Destinity - "The Inside" (CD)
"The Inside" track listing:
1. My Senseless Theory
2. Murder Within
3. Thing I Will Never Feel
4. Still Remember
5. A Thousand Falling Skies
6. Inhuman Corrosive Report
7. Ready To Leave
8. Enemy Process
9. Escaping Reality
10. The Inside
Reviewed by EdgeoftheWorld on March 31, 2009
There's no question that lately death metal, even of the melodic sort, has become pretty formulaic: Add one part guttural screaming vocals, one or two parts million-mph guitar, and one part thundering kick-drum; subtract one part bass guitar, and you're there.
I wouldn't say Destinity's latest album, "The Inside," totally demolishes that formula, but it definitely adds layers of complexity to it that freshen it up quite a bit. There are a lot of interesting dualities that make for a very interesting listen.
For example, the opening track, "My Senseless Theory," kicks in with a drum part so brutal it'll make your arms and legs hurt just to think about hitting anything that hard. But the song also features an ethereal synth piano part that echoes serenely above the mayhem — and they come from the same person in the band, as drummer Morteus also handled the programming.
But even in that mayhem, there are interesting mixes of light and heavy components. Morteus' drums are full of the standard kick drum fury, but there are also great light cymbal touches in there. The guitars by Zephiros and Ponce hit hard where they need to, but during the clean vocal interludes, they hang back to provide support to synths and vocals.
If you're looking for fast fretwork, "Murder Within" is the track for you, with a drum part that races right along. But, again, there is that hint of lightness, a 1980s-style synth part that hovers above the chorus. Zephiros' solo rules the day here.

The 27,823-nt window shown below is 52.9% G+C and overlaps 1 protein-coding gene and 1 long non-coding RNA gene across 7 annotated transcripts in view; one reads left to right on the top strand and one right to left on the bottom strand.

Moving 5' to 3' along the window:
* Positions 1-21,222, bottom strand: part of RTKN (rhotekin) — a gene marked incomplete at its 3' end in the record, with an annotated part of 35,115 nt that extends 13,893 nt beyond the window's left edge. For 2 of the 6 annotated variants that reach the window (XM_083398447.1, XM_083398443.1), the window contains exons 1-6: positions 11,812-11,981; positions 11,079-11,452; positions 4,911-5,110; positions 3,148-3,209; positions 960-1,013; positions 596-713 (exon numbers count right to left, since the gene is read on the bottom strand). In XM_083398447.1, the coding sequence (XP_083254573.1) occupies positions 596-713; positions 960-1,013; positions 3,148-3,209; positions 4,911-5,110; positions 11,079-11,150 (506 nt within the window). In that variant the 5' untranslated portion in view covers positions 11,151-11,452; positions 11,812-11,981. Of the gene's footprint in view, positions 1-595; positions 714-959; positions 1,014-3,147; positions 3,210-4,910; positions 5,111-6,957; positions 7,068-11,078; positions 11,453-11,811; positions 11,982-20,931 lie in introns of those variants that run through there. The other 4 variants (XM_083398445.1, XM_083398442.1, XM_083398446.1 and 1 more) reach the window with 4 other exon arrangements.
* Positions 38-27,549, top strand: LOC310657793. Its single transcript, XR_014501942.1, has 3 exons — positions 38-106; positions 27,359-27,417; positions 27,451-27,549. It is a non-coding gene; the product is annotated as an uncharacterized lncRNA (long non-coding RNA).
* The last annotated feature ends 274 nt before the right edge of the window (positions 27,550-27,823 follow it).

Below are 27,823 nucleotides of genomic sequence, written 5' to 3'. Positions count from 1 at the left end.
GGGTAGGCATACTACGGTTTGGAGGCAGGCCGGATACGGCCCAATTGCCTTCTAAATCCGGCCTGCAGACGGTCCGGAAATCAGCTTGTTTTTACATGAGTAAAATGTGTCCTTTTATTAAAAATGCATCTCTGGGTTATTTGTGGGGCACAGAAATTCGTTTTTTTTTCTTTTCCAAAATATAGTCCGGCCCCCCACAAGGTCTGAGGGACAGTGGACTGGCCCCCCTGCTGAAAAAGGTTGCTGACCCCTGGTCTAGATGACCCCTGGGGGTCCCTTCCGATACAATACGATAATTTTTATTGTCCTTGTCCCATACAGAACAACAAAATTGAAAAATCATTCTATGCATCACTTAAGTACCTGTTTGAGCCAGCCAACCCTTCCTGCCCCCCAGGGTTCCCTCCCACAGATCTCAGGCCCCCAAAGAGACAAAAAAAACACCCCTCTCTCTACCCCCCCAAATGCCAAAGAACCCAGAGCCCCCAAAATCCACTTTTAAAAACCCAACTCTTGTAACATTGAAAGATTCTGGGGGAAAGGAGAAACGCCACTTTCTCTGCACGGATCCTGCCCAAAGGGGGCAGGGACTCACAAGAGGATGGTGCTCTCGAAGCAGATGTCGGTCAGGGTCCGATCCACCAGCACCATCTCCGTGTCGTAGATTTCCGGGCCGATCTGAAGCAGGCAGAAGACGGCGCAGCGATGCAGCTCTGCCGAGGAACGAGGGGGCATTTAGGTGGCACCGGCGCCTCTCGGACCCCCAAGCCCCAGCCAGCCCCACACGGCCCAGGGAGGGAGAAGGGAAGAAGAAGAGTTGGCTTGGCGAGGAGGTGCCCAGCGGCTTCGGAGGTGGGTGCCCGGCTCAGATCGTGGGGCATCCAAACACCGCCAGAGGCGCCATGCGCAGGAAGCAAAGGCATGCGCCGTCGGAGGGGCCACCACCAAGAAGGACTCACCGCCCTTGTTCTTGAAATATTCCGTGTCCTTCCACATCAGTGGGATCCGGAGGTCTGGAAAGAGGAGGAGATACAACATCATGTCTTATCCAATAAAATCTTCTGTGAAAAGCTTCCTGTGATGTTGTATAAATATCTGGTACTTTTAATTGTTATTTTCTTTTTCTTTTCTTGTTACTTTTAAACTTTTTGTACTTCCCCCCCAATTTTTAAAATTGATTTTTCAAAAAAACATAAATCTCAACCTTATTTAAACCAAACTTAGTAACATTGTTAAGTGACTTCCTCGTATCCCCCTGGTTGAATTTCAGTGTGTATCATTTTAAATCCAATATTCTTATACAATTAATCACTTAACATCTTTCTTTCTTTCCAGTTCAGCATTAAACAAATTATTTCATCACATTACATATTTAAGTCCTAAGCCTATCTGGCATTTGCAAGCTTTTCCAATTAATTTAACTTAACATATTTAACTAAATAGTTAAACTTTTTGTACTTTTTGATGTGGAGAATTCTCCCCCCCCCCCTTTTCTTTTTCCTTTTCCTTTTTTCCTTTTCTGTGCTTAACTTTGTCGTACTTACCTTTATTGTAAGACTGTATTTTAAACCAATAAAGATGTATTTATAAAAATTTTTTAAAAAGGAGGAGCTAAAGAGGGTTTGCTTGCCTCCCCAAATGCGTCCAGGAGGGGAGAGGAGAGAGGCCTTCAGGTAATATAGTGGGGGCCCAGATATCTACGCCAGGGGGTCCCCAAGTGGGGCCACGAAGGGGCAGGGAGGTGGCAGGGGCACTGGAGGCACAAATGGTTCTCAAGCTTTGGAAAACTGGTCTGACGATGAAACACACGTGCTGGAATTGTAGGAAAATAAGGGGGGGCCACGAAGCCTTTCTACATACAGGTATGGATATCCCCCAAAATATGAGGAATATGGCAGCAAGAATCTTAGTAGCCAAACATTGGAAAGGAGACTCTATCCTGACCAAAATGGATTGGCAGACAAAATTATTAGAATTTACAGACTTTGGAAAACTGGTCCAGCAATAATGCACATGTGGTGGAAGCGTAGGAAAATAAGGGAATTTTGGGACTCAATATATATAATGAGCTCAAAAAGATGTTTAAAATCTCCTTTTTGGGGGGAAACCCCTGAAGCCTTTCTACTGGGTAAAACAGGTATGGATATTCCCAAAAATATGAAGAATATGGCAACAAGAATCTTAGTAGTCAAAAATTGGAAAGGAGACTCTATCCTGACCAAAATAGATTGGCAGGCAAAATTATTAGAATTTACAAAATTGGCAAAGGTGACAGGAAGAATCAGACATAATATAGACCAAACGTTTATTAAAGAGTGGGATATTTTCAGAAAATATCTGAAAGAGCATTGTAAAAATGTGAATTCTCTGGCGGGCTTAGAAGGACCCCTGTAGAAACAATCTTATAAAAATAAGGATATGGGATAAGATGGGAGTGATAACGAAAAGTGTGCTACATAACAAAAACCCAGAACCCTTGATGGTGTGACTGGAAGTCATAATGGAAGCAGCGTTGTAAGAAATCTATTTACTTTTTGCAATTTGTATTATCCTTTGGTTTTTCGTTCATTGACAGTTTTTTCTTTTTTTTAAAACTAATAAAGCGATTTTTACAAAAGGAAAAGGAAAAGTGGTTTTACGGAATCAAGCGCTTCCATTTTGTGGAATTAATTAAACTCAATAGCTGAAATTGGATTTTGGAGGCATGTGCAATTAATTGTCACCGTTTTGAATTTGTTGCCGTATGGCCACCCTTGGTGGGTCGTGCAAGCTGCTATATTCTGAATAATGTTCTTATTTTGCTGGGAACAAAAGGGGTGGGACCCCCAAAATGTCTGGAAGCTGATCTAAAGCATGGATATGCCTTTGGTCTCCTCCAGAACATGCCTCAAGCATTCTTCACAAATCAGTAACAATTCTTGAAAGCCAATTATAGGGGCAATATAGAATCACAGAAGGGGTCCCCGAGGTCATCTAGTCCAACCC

One thing I really enjoyed is that Destinity isn't afraid to slow down when the songs call for it, though Destinity's "slow" is admittedly equal to some bands' "fast." "Thing I Will Never Feel," for example, is maybe just a smidgen faster than mid-tempo — and gains intensity from that, with orchestral sounds that add intrigue. The band slows down even further on "A Thousand Falling Skies," mixing growls with a chorus of clean vocals. Mick, the lead vocalist, does OK, though there's not a lot of shading in the growls and screams.
Unfortunately, Destinity's bass player, David, is suffering from what I call "Newsted-itis," which is the inability of a bass player to be heard on an album. The only time I was really able to hear him was in smatterings of "A Thousand Falling Skies," and even then, his bass was nearly buried in the mix.
As the band hails from France, I'm willing to cut them a bit of slack on the English language lyrics. That said, they're a little clunky, with lines like "Can you see this frustrated masse so unworthy," from "Escaping Reality." Then again, without the lyrics booklet, I wouldn't know what they were anyway.
No, Destinity doesn't reinvent the wheel for melodic death metal on "The Inside," but they do refine it nicely. For fans of the genre looking for something a little different, this album ought to do the trick.
Highs: "My Senseless Theory," with its mix of heavy drums and guitars and light synths, the slower "Thing I Will Never Feel," and "A Thousand Falling Skies."
Lows: Clunkiness in the lyrics; typical death metal lack of bass guitar.
Bottom line: A great listen for fans of melodic death metal.
Get more info including news, reviews, interviews, links, etc. on our Destinity band page.